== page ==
Effect of dietary components on renal inorganic phosphate (Pi) excretion induced by a Pi-depleted diet

Access this Article

Search this Article

Author(s)

    • Ohnishi Ritsuko
    • Department of Molecular Nutrition, Institution of Health Biosciences, the University of Tokushima Graduate School
    • Tatsumi Sawako
    • Department of Molecular Nutrition, Institution of Health Biosciences, the University of Tokushima Graduate School
    • Hamada Yasuhiro
    • Department of Therapeutic Nutrition, Institution of Health Biosciences, the University of Tokushima Graduate School
    • Miyamoto Ken-ichi
    • Department of Molecular Nutrition, Institution of Health Biosciences, the University of Tokushima Graduate School
    • Segawa Hiroko
    • Department of Molecular Nutrition, Institution of Health Biosciences, the University of Tokushima Graduate School
    • Ohmoto Tomoyo
    • Department of Molecular Nutrition, Institution of Health Biosciences, the University of Tokushima Graduate School
    • Sasaki Shohei
    • Department of Molecular Nutrition, Institution of Health Biosciences, the University of Tokushima Graduate School
    • Hanazaki Ai
    • Department of Molecular Nutrition, Institution of Health Biosciences, the University of Tokushima Graduate School
    • Mori Ayaka
    • Department of Molecular Nutrition, Institution of Health Biosciences, the University of Tokushima Graduate School
    • Ikuta Kayo
    • Department of Molecular Nutrition, Institution of Health Biosciences, the University of Tokushima Graduate School
    • Furutani Junya
    • Department of Molecular Nutrition, Institution of Health Biosciences, the University of Tokushima Graduate School
    • Kawakami Eri
    • Department of Molecular Nutrition, Institution of Health Biosciences, the University of Tokushima Graduate School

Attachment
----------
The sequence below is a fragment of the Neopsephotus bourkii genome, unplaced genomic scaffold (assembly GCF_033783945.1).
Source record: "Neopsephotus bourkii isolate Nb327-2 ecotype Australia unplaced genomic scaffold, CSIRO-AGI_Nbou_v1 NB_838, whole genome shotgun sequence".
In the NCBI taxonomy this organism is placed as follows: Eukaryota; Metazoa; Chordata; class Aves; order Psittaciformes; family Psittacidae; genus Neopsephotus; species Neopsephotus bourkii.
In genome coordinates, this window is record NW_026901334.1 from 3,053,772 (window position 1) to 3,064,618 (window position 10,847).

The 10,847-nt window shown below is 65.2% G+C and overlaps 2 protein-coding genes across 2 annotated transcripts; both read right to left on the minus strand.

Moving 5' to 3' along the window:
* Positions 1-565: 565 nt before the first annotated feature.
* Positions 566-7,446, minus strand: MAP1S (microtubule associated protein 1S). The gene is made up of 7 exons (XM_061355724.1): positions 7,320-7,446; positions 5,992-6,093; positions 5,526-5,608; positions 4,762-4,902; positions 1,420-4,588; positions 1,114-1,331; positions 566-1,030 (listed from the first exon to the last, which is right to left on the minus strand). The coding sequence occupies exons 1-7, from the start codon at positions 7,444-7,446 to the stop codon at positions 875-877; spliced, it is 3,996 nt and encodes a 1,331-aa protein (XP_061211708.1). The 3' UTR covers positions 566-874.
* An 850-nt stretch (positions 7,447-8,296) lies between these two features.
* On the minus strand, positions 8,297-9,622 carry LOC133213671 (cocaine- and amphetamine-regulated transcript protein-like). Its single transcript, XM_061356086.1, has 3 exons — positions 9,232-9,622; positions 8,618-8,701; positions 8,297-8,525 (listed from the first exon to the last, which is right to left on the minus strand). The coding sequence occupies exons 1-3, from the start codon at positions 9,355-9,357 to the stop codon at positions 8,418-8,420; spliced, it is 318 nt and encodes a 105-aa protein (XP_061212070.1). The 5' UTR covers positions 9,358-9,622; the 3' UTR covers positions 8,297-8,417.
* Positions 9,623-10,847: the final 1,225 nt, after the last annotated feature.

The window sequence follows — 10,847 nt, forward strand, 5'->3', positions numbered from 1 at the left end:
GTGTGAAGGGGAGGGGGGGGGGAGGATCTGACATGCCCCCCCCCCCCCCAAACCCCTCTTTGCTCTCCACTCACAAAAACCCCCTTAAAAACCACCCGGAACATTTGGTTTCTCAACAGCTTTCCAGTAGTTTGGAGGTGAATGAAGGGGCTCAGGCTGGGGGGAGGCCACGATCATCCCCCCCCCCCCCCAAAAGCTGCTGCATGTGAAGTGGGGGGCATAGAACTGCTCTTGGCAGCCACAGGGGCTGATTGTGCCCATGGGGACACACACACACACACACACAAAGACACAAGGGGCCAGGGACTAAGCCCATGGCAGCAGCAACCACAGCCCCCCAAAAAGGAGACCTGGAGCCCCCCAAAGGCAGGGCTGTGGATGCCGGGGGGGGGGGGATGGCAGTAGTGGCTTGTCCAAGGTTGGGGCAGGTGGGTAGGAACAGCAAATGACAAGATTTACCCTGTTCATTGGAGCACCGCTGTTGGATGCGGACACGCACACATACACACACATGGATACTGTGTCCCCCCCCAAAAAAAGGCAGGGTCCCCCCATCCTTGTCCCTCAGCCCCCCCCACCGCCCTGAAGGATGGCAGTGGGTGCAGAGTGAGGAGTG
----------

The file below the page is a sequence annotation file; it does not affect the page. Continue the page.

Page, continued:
Abstract

Dietary inorganic phosphate (Pi) is the most important factor in the regulation of renal Pi excretion. Recent studies suggest the presence of an enteric-renal signaling axis for dietary Pi as well as the existence of a mechanism by which the intestine detects changes in luminal Pi concentrations. The mechanisms of intestinal Pi sensing, however, are unknown. In the present study, we focused on Pi depletion signals and investigated the effects of dietary components on intestinal Pi sensing. After feeding rats experimental diets for 3 days, we investigated urinary Pi excretion and plasma biochemical parameters. Renal Pi excretion was suppressed in rats fed a low-Pi diet (0.02% Pi). Elimination of dietary calcium (Ca) completely blocked the suppression of Pi excretion, suggesting that the presence of Ca is essential for the Pi depletion signal. Furthermore, a minimum Ca content of more than 0.02% was necessary for the Pi depletion signal. Magnesium, lanthanum, and strontium, which are agonists of calcium sensing receptor, instead of Ca, reduced Pi excretion. Therefore, dietary Ca appears to be important for the Pi depletion-sensing mechanism in the gastrointestinal tract. In addition, the calcium sensing receptor may be involved in the Pi depletion signal. J. Med. Invest. 61: 162-170, February, 2014

Journal

  • The Journal of Medical Investigation

    The Journal of Medical Investigation 61(1.2), 162-170, 2014

    The University of Tokushima Faculty of Medicine

Codes

  • NII Article ID (NAID)
    130004822704
  • NII NACSIS-CAT ID (NCID)
    AA11166929
  • Text Lang
    ENG
  • Article Type
    journal article
  • ISSN
    1343-1420
  • Data Source
    IR  J-STAGE 
Page Top